Overall cost evaluations of these therapies have been examined in a number of countries and suggest that interferon monotherapy is more cost-effective than no treatment, interferon plus ribavirin is more economically sound than interferon alone, and peginterferon plus ribavirin is more cost-effective than interferon plus ribavirin (Table 3).61 Even in HCV patients who have a low risk of progression to cirrhosis, treatment with peginterferon combination therapy may be cost-effective because of the resulting improvement in quality of life. For example, in a 2003 cost-effectiveness analysis, peginterferon plus ribavirin therapy saved $15,000–55,000 per QALY, depending on HCV genotype, versus interferon monotherapy.2 These savings were thought to be the result of improved HRQOL, as these patients were not likely to require substantial HCV-related healthcare costs during their lifetime.2 Peginterferon plus ribavirin therapy may also be cost-beneficial in patients who are co-infected with HIV or who have chronic liver disease and persistently normal alanine aminotransferase levels.62,63 In addition, compared to standard 24- and 48-week treatment regimens, it may be cost-effective to reduce the duration of treatment to 12 weeks in patients with HCV genotype 2 or 3 infection or to increase the duration of therapy to 72 weeks in HCV-infected patients who have a reduction in HCV RNA level of less than 2 log10 by Week 24 of therapy.64,65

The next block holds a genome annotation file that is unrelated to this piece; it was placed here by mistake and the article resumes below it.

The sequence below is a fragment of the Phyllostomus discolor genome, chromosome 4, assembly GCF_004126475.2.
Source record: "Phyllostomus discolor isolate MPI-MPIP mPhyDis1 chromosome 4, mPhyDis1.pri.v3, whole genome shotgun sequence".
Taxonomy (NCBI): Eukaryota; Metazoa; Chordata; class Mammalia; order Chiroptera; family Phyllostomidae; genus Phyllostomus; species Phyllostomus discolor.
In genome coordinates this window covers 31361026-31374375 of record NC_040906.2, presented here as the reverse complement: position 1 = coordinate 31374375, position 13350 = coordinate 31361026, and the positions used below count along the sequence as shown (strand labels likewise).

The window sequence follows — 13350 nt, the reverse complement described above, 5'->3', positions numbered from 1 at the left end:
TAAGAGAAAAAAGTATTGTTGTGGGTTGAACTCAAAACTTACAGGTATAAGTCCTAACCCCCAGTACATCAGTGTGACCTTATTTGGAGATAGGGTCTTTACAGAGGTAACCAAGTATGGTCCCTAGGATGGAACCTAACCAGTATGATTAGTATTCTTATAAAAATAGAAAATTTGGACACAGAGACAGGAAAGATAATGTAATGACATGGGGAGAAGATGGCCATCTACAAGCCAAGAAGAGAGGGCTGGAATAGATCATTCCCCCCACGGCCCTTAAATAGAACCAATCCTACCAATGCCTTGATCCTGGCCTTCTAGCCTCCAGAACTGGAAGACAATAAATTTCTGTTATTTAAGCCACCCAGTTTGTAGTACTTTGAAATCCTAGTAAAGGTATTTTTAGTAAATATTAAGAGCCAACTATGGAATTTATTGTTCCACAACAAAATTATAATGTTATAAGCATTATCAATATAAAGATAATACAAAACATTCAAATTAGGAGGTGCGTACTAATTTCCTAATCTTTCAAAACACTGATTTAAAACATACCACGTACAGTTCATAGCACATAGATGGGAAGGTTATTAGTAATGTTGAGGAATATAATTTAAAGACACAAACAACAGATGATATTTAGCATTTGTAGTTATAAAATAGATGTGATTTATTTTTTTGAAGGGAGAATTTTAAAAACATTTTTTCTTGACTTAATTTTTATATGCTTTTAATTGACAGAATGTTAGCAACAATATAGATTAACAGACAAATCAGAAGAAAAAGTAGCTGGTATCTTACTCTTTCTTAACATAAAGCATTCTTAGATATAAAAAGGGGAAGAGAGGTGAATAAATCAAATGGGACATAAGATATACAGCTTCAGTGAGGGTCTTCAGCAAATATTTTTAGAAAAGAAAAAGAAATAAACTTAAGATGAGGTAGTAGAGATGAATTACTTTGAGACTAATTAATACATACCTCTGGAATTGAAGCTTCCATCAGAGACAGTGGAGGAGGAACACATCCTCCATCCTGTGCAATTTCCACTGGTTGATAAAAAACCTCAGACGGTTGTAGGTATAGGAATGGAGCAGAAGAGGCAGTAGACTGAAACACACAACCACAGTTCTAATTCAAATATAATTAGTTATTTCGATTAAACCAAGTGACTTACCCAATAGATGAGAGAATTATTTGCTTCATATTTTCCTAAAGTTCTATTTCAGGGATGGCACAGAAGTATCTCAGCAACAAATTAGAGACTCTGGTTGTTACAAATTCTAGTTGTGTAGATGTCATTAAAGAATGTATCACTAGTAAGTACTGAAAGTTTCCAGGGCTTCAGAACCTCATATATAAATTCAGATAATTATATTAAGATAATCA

Furthermore, although peginterferon α-2a plus ribavirin has been shown to be economically satisfactory when administered without regard to HCV genotype, adjusting treatment duration based on HCV genotype is cost-effective even in populations with a low prevalence of HCV genotype 2 or 3 infection, despite the additional cost of genotyping.66,67 Cost analyses of the effect of adjusting peginterferon α-2a plus ribavirin treatment based on race and alanine aminotransferase level are not currently available but would be beneficial for determining the overall economic benefit of HCV therapies.